But do these reinforcements herald the beginning of a cyber arms race? Hopefully, they do not.
It was not until the U.S. and Russia had realized the futility of the atomic arms race that they got serious about nuclear weapons control. The hope is that world leaders will start working on an international framework to regulate the use of force and counterforce in cyber space _ preferably under the auspices of the United Nations _ before the virtual arms race becomes a reality.
An even more pressing priority will be thinking of effective responses to cyber threats posed by non-state actors to key national assets, such as critical infrastructure and weapons of mass destruction (WMD). When doing so, it is important to steer clear of anything that would allow authoritarian regimes to refer to international law when justifying restrictions on cyber liberties.
A number of top U.S. officials have confessed to feelings of horror at the prospect of terrorists acquiring weapons of mass destruction. (George Tenet, Robert Gates, Michele Flournoy have admitted that this threat kept them awake at night during their tenures as DNI, Secretary of Defense and Undersecretary of Defense respectively).
Cyber terrorism and WMD terrorism coming together would present the ultimate nightmare, especially given how difficult it is to deter either of these threats.
As my respected colleague Joseph Nye has warned when making a case for international cooperation against cyber terrorists and criminals: “The bad news is that cyber technology gives much more power to non-state actors than does nuclear technology, and the threats such actors pose are likely to increase.”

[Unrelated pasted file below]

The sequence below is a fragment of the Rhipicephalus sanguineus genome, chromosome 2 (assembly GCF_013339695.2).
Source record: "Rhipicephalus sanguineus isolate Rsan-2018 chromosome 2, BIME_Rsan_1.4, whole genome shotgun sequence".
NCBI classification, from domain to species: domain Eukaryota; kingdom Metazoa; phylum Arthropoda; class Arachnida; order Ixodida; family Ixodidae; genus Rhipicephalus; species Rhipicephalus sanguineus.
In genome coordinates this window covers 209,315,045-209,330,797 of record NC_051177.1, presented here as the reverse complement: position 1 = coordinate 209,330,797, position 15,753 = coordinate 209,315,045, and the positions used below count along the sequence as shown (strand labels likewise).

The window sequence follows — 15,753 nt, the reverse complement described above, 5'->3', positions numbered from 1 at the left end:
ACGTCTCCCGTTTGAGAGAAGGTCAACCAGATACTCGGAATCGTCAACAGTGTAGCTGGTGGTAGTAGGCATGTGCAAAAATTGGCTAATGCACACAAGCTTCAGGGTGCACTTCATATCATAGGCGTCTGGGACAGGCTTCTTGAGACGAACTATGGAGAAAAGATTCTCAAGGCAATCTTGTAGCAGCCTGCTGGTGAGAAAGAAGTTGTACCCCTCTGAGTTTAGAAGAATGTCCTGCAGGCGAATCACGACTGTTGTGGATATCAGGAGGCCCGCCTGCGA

The prospect of cyber terrorists seizing control of nuclear weapons may seem unfathomable to many. But it appeared credible enough to U.S. senators who asked Alexander’s boss and chief of U.S. Strategic Command, Robert Kehler, to find out whether other nuclear powers are able to defend their nuclear weapons from cyber attacks.
In his March 12 testimony before the Senate, Kehler assured legislators that “we do evaluate” the potential for a cyber-related attack on U.S. nuclear command and control systems.
But are the digital defenses of America’s nuclear weapons fully bullet-proof? A January report on cyber threats published by the Pentagon's Defense Science Board states that “most of the systems” of the U.S. nuclear deterrent “have not been assessed (end-to-end) against (sophisticated) cyber attack to understand possible weak spots.”
In one incident in 2010, the U.S. Air Force lost contact with 50 intercontinental ballistic missiles. That event prompted generals to pause and think whether what had happened as result of an accident could be repeated by cyber terrorists.
All responsible nations should act to harden their cyber defenses and to cooperate in ensuring that weapons of mass destruction cannot become offensive tools wielded against them by digital terrorists.
There is simply no alternative to the collective approach in today’s world, which New York Times columnist Thomas Friedman has described as “hyperconnected” at least 13 times in the past two years.
Simon Saradzhyan is a researcher at Harvard Kennedy School's Belfer Center. His research interests include international security, arms control,
counter-terrorism as well as political affairs in post-Soviet states and their relations with major outside powers. Prior to joining the Belfer Center in 2008 Saradzhyan had worked as deputy editor of the Moscow Times and a consultant for the United Nations and World Bank. Saradzhyan holds a graduate degree from the Harvard University.
The views expressed in this column are the author’s alone.